In this article I am going to show that we can get an interesting insight into Swap Curve and Swap Butterfly trades. (Thank you to one of our regular readers for pointing this out to us).
- Two trades with the exact same time-stamp of 19:43:56.
- Three trades each with the same timestamp of 19:39:06
We can assume that the first is a Swap Curve 5Y/6Y and the second a Swap Butterfly 2Y/5Y/10Y. The notionals further corroborate our assumption as they are as we would for each component of the package.
Swap Curve and Swap Butterfly
Lets now go through the full list of 207 spot starting trades, looking for the exact same timestamps.
We find that 70 trades can be attributed to 35 Swap Curve trades and 57 trades can be attributed to 19 Swap Butterfly trades.
Meaning that only 80 out of 207 or 39% of trades are outright Swaps. So certainly in trade count terms the Curve and Butterfly trades are very significant. (Our method means that we might be erroneously count a few outright swaps executed at the same time-stamp as curve or butterfly, but this not likely to make a material change to our statistics.
What about in terms of gross notional? Lets sum the notionals of each of these categories.
Which shows that:
- Swap Curve represent 30%
- Swap Butterfly represent 24%
- Swap Spot are 46% (as compared to 39% in trade terms).
There are only 7 such trades and using SEFView, which gives us Block notionals by instrument and some detective work, we can see that just one of the Swap Curve trades (a 2Y/3Y) is capped, while the remaining 5 capped trades are standard spot swaps.
Re-creating the chart with the actual notionals:
Which shows that Standard Spot trades represent 53% of gross notional.
Lets look in more detail at the 19 Butterfly trades.
From which we see that 2Y/3Y/5Y is the most popular with 5 trades, followed by 2Y/5Y/10Y with 4 trades.
Summing just the middle leg of these trades, gives us a better idea of the Butterfly trades. The resulting total of $1.35 billion is less than half the sum of all component legs ($3 billion).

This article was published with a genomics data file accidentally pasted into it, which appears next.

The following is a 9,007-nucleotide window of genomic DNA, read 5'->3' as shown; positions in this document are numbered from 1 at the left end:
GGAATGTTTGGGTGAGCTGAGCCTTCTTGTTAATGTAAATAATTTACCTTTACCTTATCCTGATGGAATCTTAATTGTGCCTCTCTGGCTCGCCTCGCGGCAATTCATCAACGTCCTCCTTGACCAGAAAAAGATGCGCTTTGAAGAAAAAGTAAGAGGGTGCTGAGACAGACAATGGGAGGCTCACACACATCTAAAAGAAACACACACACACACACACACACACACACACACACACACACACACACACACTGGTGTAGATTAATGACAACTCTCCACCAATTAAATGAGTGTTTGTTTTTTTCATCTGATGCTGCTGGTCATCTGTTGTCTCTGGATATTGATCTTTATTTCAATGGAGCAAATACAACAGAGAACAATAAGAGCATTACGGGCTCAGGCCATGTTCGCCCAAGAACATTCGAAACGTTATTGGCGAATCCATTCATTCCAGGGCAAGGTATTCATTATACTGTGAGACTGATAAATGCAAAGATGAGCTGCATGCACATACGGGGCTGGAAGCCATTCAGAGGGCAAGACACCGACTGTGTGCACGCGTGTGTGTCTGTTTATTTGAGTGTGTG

We could consider using this new total or an alternate duration weighted measure to better reflect the risk traded on an equivalent basis to standard Swaps. That is something we get asked about and would like to do in SEFView.
However while it is possible for us to do this for the Bloomberg SEF, it would only be worthwhile if we could do for all the SEFs.
And that we could only do that if we could link each SEF’s product volumes to the constituent trades in the DTCC SDR.
Which unfortunately is not possible.
So the main value in linking the trades into the Packages is that we can see what part of the curve, types of trades and size of trades are being put on.
We could do the same analysis as above for Swap Curve trades, but I will leave that to those of you that have the interest.
Just export the trade blotter list from SDRView Professional.
In SDRView we can order trades by execution timestamp to identify Package trades.
Currently Swap Curve and Swap Butterfly are the main package trades that are MAT.
We can see these trades for BSEF.
For a specific date (13 June 2014) we have shown how much volume is standard Swaps and how much packages.
On this day 53% was standard and the remaining split as 27% Curve and 20% Butterfly.
On different days or longer periods these percentages are likely to vary.
They are also likely to be different for each of the SEFs.
As Swap Curve and Swap Butterfly have component legs which net (pay/rec) they have a very different risk profile to standard swaps.
We could work out a consistent risk equivalent amount for IRD on BSEF.
However this would be much more useful if we could apply the same analysis for each of the IRD SEFs.
Which unfortunately is not possible without knowing which trades in the DTCC SDR are from which SEF, something that the real-time public dissemination feed does not allow.
So we need each SEF to start publishing their package volumes separate from their swap volumes.
Anyone willing to be the first?